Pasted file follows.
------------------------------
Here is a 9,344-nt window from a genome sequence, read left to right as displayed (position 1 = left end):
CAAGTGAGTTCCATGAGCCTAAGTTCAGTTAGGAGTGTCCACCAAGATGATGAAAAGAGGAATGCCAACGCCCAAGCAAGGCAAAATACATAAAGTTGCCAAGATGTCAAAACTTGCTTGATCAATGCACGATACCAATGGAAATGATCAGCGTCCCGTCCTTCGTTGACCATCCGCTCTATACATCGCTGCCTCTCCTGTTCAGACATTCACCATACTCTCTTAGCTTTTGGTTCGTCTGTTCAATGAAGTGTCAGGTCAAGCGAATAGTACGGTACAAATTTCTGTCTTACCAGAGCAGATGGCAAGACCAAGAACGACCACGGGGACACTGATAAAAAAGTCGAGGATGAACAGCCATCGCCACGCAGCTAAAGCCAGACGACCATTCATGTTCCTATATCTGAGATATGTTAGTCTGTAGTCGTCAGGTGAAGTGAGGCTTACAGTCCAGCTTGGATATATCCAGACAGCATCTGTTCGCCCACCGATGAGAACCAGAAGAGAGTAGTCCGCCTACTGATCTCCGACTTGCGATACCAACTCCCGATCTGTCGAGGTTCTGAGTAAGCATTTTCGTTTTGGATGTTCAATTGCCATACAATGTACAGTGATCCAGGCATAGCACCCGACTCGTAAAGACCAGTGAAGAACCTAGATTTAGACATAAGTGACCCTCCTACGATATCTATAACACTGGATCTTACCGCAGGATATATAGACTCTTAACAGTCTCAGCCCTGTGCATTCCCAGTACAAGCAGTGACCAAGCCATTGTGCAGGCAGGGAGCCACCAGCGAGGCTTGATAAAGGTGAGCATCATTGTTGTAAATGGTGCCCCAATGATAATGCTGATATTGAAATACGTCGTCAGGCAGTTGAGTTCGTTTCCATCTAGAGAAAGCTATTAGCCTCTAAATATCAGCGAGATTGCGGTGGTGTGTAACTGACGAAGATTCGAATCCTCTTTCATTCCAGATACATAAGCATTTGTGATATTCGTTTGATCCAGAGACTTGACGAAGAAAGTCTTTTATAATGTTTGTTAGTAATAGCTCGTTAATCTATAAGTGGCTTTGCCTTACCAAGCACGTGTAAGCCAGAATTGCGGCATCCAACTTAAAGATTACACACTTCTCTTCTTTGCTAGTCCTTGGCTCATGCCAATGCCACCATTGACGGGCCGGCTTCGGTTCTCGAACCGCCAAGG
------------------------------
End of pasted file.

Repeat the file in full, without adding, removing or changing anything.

Here is a 9,344-nt window from a genome sequence, read left to right as displayed (position 1 = left end):
CAAGTGAGTTCCATGAGCCTAAGTTCAGTTAGGAGTGTCCACCAAGATGATGAAAAGAGGAATGCCAACGCCCAAGCAAGGCAAAATACATAAAGTTGCCAAGATGTCAAAACTTGCTTGATCAATGCACGATACCAATGGAAATGATCAGCGTCCCGTCCTTCGTTGACCATCCGCTCTATACATCGCTGCCTCTCCTGTTCAGACATTCACCATACTCTCTTAGCTTTTGGTTCGTCTGTTCAATGAAGTGTCAGGTCAAGCGAATAGTACGGTACAAATTTCTGTCTTACCAGAGCAGATGGCAAGACCAAGAACGACCACGGGGACACTGATAAAAAAGTCGAGGATGAACAGCCATCGCCACGCAGCTAAAGCCAGACGACCATTCATGTTCCTATATCTGAGATATGTTAGTCTGTAGTCGTCAGGTGAAGTGAGGCTTACAGTCCAGCTTGGATATATCCAGACAGCATCTGTTCGCCCACCGATGAGAACCAGAAGAGAGTAGTCCGCCTACTGATCTCCGACTTGCGATACCAACTCCCGATCTGTCGAGGTTCTGAGTAAGCATTTTCGTTTTGGATGTTCAATTGCCATACAATGTACAGTGATCCAGGCATAGCACCCGACTCGTAAAGACCAGTGAAGAACCTAGATTTAGACATAAGTGACCCTCCTACGATATCTATAACACTGGATCTTACCGCAGGATATATAGACTCTTAACAGTCTCAGCCCTGTGCATTCCCAGTACAAGCAGTGACCAAGCCATTGTGCAGGCAGGGAGCCACCAGCGAGGCTTGATAAAGGTGAGCATCATTGTTGTAAATGGTGCCCCAATGATAATGCTGATATTGAAATACGTCGTCAGGCAGTTGAGTTCGTTTCCATCTAGAGAAAGCTATTAGCCTCTAAATATCAGCGAGATTGCGGTGGTGTGTAACTGACGAAGATTCGAATCCTCTTTCATTCCAGATACATAAGCATTTGTGATATTCGTTTGATCCAGAGACTTGACGAAGAAAGTCTTTTATAATGTTTGTTAGTAATAGCTCGTTAATCTATAAGTGGCTTTGCCTTACCAAGCACGTGTAAGCCAGAATTGCGGCATCCAACTTAAAGATTACACACTTCTCTTCTTTGCTAGTCCTTGGCTCATGCCAATGCCACCATTGACGGGCCGGCTTCGGTTCTCGAACCGCCAAGG